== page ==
The Cannon Courier
WOOD - Meet Justin Reed, man of many hats.
He's a historian, radio disc jockey, musician (of sorts) and pulpit minister at a historic Middle Tennessee church ... all at the high-voltage age of 23.
When not busy, he has a day job at De Hoff Christian Bookstore in Murfreesboro. Oh, did I list that he's also a graduate Communications' student at Middle Tennessee State University?
"Being minister, that's my calling in life, dating back to when I was five years old," Justin shared. "... Preached my first sermon at age 13 at Ivy Bluff Church of Christ. Been writing and preaching sermons ever since."
The Justin you encounter depends on which hat he's wearing that day.
He's an avid historian, especially Biblical history and a disc jockey who knows the history of most songs he spins, whether it's country, gospel or blue grass."
"Long live the king, Bob Wills," the DJ cadenced excitedly on the air, "the king of Western swing."
"People out in radio land like it when I know the history of a song that touches their heart," DJ Reed explained.
Now, about him being a musician, "of sorts."
Meet "Lester," his musical washboard named after the late famous "Lonesome" Lester Armistead, whose group "The Tennessee Mafia Jug Band" has packed the Arts Center of Cannon County more than any performing group in history.
"We miss 'Lonesome Lester,' a class act along with banjo maestro Leroy Troy, both of whom interviewed on my show," accounted DJ Reed.
"Lester" is one of five ancient washboards he has in his repertoire.
When asked if he had any musical talent, Justin replied: "Not a bit, that's why they let me scratch and screech around on my washboards at musical events."
To get in tune for bluegrass festival appearances, he dons over-sized overalls, and drapes three to four washboards around his torso attached to homemade "straps" made by one of his loving grandmothers.
Born in the beautiful rolling hills in the shadow or Short Mountain the son of Johnny and Suzanne Reed, he doesn't have to travel far to preach at Wood Church of Christ, a landmark church and cemetery located on State Route 146 in Cannon County.
The young minister credits longtime church member Naomi Blair, age 84, with being a devout church member: "She's my go-to person when I need information from the past."
"Justin D. Reed is a fine young man," Mrs. Blair confirmed. "He's the youngest minister ever to serve at our church."
Minister Reed credited members Franklin Daniel and David Parton with crafting his office's sturdy office desk, made of wood.
"Justin is devoted, vastly talented and always ready to help someone," confirmed lay minister Billy Henson, who lets young Reed have a Sunday off by filling the Wood church pulpit each third Sunday of the month.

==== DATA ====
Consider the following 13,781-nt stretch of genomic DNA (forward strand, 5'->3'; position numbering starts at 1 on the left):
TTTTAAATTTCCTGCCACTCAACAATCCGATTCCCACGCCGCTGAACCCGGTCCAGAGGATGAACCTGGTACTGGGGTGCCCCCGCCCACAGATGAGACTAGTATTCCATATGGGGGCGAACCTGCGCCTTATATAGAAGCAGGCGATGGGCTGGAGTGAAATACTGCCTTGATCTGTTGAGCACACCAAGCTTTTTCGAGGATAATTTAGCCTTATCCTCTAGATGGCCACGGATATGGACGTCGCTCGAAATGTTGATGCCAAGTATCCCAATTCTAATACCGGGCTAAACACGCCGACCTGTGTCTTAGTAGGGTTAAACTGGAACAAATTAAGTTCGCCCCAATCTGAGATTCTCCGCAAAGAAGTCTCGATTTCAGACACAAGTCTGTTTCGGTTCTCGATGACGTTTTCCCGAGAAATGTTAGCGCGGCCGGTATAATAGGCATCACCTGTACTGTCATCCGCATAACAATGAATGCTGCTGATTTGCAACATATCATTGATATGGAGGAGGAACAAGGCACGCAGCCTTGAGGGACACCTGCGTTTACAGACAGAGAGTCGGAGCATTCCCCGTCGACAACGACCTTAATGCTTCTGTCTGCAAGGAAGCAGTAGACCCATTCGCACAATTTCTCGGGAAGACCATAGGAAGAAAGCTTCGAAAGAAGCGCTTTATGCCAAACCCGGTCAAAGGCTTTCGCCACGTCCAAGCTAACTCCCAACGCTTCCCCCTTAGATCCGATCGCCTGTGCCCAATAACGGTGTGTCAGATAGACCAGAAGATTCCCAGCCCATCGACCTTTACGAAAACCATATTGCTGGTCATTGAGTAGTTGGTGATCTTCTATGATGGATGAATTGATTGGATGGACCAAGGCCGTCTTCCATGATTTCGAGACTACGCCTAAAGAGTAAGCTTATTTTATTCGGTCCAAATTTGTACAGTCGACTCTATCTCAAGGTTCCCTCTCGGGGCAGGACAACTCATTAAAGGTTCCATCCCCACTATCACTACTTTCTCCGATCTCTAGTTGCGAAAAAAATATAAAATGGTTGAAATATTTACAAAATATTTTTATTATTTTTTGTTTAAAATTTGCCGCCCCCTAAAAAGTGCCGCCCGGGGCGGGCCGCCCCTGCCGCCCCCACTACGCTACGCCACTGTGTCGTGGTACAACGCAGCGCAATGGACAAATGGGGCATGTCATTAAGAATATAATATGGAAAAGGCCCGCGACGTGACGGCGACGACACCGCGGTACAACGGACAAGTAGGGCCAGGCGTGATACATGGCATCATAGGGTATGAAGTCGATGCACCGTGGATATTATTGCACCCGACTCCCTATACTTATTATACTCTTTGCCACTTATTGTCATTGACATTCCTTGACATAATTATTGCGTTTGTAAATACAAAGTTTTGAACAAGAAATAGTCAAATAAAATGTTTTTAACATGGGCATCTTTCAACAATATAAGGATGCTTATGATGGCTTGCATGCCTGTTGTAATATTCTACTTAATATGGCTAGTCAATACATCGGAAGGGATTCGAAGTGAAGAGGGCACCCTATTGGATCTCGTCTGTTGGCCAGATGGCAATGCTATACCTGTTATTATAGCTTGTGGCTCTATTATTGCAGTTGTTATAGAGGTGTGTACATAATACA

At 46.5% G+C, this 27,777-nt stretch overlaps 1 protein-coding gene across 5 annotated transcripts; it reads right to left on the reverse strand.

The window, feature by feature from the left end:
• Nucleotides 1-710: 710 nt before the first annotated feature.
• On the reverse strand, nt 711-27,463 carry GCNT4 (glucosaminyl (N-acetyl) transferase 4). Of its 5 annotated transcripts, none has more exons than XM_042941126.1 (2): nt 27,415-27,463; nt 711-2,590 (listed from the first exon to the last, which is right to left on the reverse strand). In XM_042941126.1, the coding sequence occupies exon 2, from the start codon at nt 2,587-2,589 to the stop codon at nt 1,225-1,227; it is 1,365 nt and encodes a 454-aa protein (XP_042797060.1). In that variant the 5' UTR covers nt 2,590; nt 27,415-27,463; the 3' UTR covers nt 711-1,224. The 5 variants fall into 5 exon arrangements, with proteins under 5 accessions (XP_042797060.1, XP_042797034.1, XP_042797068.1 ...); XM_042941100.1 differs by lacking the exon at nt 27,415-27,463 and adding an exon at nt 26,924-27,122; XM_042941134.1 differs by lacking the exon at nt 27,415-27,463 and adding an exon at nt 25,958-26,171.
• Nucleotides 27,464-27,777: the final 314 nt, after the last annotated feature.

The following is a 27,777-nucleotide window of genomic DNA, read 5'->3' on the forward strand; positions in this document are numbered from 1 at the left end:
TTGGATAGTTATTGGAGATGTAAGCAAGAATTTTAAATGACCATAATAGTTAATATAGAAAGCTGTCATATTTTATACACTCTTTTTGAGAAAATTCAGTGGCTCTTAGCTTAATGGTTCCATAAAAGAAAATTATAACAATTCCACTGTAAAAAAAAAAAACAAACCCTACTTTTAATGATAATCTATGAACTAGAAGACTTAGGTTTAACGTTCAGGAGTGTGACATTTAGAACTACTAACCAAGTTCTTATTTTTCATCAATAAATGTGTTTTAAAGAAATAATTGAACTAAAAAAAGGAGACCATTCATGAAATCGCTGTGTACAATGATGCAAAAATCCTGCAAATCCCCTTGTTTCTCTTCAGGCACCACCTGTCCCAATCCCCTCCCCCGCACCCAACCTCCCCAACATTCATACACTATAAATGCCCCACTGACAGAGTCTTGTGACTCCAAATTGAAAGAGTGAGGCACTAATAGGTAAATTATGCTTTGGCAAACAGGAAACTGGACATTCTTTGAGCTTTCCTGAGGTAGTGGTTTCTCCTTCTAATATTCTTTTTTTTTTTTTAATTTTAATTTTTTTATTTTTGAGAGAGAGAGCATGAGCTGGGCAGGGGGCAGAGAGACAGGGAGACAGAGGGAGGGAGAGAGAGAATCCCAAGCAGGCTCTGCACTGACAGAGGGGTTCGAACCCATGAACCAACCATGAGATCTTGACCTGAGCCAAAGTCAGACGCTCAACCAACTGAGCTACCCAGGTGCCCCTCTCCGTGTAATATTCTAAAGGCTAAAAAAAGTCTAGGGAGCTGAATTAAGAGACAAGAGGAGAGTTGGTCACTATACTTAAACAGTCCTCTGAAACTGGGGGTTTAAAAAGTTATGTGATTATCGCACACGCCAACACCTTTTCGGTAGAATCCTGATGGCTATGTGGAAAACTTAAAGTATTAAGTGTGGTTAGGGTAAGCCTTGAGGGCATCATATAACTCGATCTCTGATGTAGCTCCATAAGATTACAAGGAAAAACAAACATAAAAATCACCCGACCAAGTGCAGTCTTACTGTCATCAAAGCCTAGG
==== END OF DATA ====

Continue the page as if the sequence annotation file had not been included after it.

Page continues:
"Justin is a great young man of God," testified Patsy Henson who regularly attends Wood Church along with her husband.
When asked about the difficulty of creating a sermon, Justin responded rapid-fire, a trait of an obviously exuberant personality: "See that simple-looking pencil? (I) got the idea for my 'pencil sermon' from a personal email.
"There are five lessons you can learn from a simple pencil:
"1. Hold on...hold that pencil firmly in your hand. That's where Jesus holds us.
"2. All (of us) can make a positive mark in life.
"3. Stray mistake 'marks' can be erased, see the eraser on the end of that pencil ... as in Christ's forgiveness that wipes our slate of sins clean when acknowledge Him as savior.
"4. Sharing what is in your heart ... sharing your mark which is inside your soul.
"5. Like on a pencil, the sharpening of your personal life can be painful, but makes you better for having been sharpened."
He added: "I love preaching from the Bible ... love teaching joyful, but practical lessons of living and learning about Christ, using Him in our everyday walk through life."
His church "serves people of the Short Mountain community" dating back to the 1800s, when William 'Billy' Wood, the great grandfather to Cannon County Historian Joe Daniel Davenport, donated land for Wood Cemetery that surrounds the Wood Church of Christ.
"William Wood was the grandson of John Wood, Cannon County's first Postmaster and one of the original settlers in Cannon County in the 1807-1830-era," confirmed Davenport, who heads the Cannon County Historical Society.
Minister Reed confirmed language from the original property deed, which specifies if ever there are musical instruments played in Wood Church of Christ the land reverts back to the donor land owner.
"They use a record player today for weddings here," the young minister ordained.
Perhaps the most public aspect of the minister's life to date is not the pulpit, but over MTSU Radio Station WMTS (88.3 FM) that airs the "Justin Reed Show" on Thursday mornings from 9 to 10.
Judging from call-ins, truckers love his radio show.
"I have a lot of truckers from Interstates 24 and 40 tune in on my shows, because not only do I play their music, I share a lot of history of country, gospel and bluegrass," voiced DJ Reed as he was being interviewed for this forum while live on the air.
"I believe in having fun on my program, including the 'call-ins'," confirmed the DJ. "I've interviewed the famous, such as Grand Ole Opry star (the late) Jimmy C. Newman and banjoist Leroy Troy."
He arrives at the radio station located in the John Bragg Communications Building around 5:30 a.m. each broadcast day.
His ministry serves the faithful flock of Wood Church of Christ that overlooks Wood Cemetery, where history quietly resides at the foot of Short Mountain.
His radio message carries out across the beautiful rolling hills of Middle Tennessee.